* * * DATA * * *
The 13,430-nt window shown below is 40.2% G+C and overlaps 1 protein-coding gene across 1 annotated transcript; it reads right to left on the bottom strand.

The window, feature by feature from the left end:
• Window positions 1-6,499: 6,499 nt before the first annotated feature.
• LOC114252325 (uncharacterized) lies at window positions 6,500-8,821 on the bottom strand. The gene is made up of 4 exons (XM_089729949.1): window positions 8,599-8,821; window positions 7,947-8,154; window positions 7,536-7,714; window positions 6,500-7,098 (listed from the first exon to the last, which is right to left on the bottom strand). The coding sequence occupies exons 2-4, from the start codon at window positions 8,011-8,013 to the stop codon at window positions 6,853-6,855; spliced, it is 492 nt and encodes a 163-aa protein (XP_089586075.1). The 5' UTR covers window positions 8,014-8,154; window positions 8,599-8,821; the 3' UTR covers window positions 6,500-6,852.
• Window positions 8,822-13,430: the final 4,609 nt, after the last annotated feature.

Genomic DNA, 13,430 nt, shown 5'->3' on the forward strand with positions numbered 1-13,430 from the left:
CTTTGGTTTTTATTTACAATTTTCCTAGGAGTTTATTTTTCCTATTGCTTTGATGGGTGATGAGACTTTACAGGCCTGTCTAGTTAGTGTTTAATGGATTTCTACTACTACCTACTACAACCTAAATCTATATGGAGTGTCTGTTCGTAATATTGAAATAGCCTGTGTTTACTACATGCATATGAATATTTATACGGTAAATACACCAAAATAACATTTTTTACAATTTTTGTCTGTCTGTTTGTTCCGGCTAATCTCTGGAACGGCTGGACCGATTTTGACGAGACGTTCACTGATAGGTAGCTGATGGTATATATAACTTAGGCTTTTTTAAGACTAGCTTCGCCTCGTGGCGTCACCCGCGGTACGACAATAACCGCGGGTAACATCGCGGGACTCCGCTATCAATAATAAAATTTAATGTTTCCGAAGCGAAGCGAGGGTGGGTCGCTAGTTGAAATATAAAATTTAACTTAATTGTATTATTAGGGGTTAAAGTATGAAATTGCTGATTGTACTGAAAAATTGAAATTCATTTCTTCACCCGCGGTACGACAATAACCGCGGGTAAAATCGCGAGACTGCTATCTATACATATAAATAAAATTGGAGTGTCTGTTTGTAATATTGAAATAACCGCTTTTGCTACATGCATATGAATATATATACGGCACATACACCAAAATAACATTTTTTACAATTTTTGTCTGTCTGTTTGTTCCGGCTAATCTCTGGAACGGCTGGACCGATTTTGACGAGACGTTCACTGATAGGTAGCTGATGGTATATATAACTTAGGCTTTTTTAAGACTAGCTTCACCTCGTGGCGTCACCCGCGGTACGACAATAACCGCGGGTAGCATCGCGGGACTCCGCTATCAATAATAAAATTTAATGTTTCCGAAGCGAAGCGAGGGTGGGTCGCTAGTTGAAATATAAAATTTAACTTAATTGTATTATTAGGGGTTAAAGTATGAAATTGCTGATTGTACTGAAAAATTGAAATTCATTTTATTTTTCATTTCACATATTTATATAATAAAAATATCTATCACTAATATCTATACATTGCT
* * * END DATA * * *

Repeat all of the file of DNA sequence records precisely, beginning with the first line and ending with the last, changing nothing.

The 13,430-nt window shown below is 40.2% G+C and overlaps 1 protein-coding gene across 1 annotated transcript; it reads right to left on the bottom strand.

The window, feature by feature from the left end:
• Window positions 1-6,499: 6,499 nt before the first annotated feature.
• LOC114252325 (uncharacterized) lies at window positions 6,500-8,821 on the bottom strand. The gene is made up of 4 exons (XM_089729949.1): window positions 8,599-8,821; window positions 7,947-8,154; window positions 7,536-7,714; window positions 6,500-7,098 (listed from the first exon to the last, which is right to left on the bottom strand). The coding sequence occupies exons 2-4, from the start codon at window positions 8,011-8,013 to the stop codon at window positions 6,853-6,855; spliced, it is 492 nt and encodes a 163-aa protein (XP_089586075.1). The 5' UTR covers window positions 8,014-8,154; window positions 8,599-8,821; the 3' UTR covers window positions 6,500-6,852.
• Window positions 8,822-13,430: the final 4,609 nt, after the last annotated feature.

Genomic DNA, 13,430 nt, shown 5'->3' on the forward strand with positions numbered 1-13,430 from the left:
CTTTGGTTTTTATTTACAATTTTCCTAGGAGTTTATTTTTCCTATTGCTTTGATGGGTGATGAGACTTTACAGGCCTGTCTAGTTAGTGTTTAATGGATTTCTACTACTACCTACTACAACCTAAATCTATATGGAGTGTCTGTTCGTAATATTGAAATAGCCTGTGTTTACTACATGCATATGAATATTTATACGGTAAATACACCAAAATAACATTTTTTACAATTTTTGTCTGTCTGTTTGTTCCGGCTAATCTCTGGAACGGCTGGACCGATTTTGACGAGACGTTCACTGATAGGTAGCTGATGGTATATATAACTTAGGCTTTTTTAAGACTAGCTTCGCCTCGTGGCGTCACCCGCGGTACGACAATAACCGCGGGTAACATCGCGGGACTCCGCTATCAATAATAAAATTTAATGTTTCCGAAGCGAAGCGAGGGTGGGTCGCTAGTTGAAATATAAAATTTAACTTAATTGTATTATTAGGGGTTAAAGTATGAAATTGCTGATTGTACTGAAAAATTGAAATTCATTTCTTCACCCGCGGTACGACAATAACCGCGGGTAAAATCGCGAGACTGCTATCTATACATATAAATAAAATTGGAGTGTCTGTTTGTAATATTGAAATAACCGCTTTTGCTACATGCATATGAATATATATACGGCACATACACCAAAATAACATTTTTTACAATTTTTGTCTGTCTGTTTGTTCCGGCTAATCTCTGGAACGGCTGGACCGATTTTGACGAGACGTTCACTGATAGGTAGCTGATGGTATATATAACTTAGGCTTTTTTAAGACTAGCTTCACCTCGTGGCGTCACCCGCGGTACGACAATAACCGCGGGTAGCATCGCGGGACTCCGCTATCAATAATAAAATTTAATGTTTCCGAAGCGAAGCGAGGGTGGGTCGCTAGTTGAAATATAAAATTTAACTTAATTGTATTATTAGGGGTTAAAGTATGAAATTGCTGATTGTACTGAAAAATTGAAATTCATTTTATTTTTCATTTCACATATTTATATAATAAAAATATCTATCACTAATATCTATACATTGCT